If it’s in a lender’s best interest to simply claim the property and cancel the mortgage debt, it will accept the deed in lieu of foreclosure and write down the difference between the current value of the home and the remaining mortgage. RealtyTrac’s Sharga said that deeds in lieu are actually better for both the lender and the borrower.
For borrowers, the process is slightly less severe than a foreclosure on their credit records. Also, the bank essentially agrees not to pursue any further payments. For the lender, there are savings in not going through the auction process. This is expecially true if the home has lost value, as is often the case in today’s market. There’s also the relative ease of process relative to the time and expense of a lengthy foreclosure proceeding or the potential of the owner suddenly abandoning the home.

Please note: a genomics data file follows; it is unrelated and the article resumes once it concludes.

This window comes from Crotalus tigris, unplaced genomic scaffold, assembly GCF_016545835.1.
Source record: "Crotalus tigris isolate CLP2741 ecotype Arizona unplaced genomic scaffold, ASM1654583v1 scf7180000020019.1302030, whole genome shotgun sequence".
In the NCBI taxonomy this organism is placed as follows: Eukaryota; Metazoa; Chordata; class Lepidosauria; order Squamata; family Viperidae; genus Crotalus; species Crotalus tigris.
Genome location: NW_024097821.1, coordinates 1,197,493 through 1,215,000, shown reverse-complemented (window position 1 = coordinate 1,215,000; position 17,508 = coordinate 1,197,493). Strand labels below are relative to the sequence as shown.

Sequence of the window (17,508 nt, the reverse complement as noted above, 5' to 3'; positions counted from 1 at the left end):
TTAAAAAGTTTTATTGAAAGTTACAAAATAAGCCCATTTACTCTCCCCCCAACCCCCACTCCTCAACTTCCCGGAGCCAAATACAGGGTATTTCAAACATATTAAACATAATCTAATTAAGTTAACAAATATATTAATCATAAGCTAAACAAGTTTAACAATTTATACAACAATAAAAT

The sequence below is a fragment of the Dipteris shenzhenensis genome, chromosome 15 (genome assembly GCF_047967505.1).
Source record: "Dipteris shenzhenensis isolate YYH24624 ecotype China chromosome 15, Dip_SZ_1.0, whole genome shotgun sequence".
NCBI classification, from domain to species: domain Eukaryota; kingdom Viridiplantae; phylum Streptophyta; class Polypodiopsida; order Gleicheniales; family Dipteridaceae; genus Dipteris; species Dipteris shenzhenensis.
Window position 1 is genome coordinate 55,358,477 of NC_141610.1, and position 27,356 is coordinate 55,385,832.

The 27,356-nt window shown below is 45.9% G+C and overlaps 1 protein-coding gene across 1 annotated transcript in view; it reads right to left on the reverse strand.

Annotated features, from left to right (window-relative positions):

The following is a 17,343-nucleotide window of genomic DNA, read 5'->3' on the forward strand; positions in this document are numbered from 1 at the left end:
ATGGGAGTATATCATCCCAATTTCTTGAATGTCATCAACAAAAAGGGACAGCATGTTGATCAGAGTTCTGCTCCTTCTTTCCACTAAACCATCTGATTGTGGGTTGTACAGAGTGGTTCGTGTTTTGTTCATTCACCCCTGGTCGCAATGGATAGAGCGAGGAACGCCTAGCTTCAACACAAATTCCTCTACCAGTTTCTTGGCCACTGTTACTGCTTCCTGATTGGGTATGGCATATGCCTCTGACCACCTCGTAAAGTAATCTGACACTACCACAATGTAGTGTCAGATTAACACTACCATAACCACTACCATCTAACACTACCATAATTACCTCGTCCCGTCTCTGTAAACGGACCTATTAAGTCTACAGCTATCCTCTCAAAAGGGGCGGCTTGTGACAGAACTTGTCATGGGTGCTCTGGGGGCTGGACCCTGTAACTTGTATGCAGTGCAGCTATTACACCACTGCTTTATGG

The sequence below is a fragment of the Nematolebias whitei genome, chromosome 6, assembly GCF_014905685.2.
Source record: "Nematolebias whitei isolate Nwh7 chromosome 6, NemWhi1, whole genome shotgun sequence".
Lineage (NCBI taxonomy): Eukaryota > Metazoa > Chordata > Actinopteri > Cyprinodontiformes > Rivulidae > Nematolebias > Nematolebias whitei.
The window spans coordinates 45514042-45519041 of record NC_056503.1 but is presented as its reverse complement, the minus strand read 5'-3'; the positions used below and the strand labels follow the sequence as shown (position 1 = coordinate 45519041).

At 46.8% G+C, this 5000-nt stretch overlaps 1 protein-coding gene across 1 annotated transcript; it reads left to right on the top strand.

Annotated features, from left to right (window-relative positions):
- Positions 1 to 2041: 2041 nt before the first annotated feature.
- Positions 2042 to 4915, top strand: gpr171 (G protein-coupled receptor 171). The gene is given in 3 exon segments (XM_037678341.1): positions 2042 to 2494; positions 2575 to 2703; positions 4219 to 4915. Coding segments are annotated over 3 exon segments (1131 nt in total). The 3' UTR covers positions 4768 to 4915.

Thomas Kerrigan, a real estate lawyer in New York, said that if a borrower has other assets besides the home, than there is a much greater likelihood that the lender will pursue the deficiency between the total mortgage and the depreciated home price. However, if the lender believes there are no other assets, it will likely make a business decision that it isn’t worth trying to recoup the loss. “You can’t,” Kerrigan noted, “get blood out of a stone.”